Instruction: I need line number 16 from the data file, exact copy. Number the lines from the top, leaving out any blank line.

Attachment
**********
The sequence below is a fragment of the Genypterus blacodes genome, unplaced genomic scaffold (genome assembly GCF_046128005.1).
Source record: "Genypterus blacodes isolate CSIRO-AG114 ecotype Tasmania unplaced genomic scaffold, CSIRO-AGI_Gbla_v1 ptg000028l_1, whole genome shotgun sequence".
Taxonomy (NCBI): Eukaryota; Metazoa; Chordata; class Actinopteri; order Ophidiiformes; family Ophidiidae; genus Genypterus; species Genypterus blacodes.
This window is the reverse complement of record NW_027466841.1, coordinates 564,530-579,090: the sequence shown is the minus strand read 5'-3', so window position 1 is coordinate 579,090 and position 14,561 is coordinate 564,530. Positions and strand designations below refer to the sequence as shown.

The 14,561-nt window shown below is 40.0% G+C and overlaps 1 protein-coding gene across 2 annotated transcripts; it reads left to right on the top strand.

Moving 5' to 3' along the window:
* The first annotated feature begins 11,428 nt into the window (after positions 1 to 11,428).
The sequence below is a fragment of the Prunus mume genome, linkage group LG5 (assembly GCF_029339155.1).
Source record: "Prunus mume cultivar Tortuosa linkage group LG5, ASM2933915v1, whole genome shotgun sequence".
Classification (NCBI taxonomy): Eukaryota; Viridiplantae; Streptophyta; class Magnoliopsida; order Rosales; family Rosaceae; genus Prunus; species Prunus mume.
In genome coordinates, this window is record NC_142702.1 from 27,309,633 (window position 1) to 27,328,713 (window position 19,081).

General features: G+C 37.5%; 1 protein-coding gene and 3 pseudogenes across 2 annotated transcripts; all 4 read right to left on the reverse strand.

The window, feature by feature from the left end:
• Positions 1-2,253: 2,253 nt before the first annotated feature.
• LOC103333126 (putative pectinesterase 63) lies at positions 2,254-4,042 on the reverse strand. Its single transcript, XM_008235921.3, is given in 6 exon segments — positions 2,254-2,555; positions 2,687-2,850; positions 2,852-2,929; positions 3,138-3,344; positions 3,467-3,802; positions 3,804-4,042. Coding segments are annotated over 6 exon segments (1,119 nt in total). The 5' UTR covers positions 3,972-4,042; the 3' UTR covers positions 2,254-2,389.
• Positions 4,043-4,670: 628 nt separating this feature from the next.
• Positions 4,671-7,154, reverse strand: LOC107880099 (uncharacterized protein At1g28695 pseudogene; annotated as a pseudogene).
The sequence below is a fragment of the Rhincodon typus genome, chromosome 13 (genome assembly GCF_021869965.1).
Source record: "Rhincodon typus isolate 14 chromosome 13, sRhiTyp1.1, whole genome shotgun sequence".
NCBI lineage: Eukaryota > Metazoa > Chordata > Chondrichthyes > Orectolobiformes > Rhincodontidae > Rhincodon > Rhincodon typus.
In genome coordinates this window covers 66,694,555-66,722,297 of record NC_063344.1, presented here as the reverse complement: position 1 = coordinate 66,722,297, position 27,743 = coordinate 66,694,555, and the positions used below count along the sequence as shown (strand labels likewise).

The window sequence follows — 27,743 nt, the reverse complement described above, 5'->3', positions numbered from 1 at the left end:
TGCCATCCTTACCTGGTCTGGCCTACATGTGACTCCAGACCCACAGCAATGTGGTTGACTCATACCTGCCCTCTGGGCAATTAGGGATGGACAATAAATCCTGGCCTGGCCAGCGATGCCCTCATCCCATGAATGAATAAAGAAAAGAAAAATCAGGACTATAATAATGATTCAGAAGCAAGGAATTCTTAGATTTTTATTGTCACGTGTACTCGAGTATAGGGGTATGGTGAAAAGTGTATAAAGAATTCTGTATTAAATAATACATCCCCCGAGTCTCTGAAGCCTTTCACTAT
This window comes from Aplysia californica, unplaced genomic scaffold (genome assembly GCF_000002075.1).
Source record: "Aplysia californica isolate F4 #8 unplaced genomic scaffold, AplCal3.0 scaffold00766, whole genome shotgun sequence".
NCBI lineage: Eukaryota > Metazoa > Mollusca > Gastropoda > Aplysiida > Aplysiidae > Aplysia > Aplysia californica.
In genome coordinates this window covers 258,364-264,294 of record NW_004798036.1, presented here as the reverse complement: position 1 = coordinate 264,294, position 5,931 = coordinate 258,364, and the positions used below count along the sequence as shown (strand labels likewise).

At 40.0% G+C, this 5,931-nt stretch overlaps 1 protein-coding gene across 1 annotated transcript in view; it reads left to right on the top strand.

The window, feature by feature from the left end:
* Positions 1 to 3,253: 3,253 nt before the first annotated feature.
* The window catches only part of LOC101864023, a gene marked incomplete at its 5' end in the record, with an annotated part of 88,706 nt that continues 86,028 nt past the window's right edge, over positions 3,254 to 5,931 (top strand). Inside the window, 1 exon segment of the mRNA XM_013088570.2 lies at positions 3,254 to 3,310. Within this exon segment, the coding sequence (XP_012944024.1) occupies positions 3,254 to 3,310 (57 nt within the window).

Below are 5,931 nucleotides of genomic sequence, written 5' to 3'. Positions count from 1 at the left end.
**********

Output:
• Positions 4,043-4,670: 628 nt separating this feature from the next.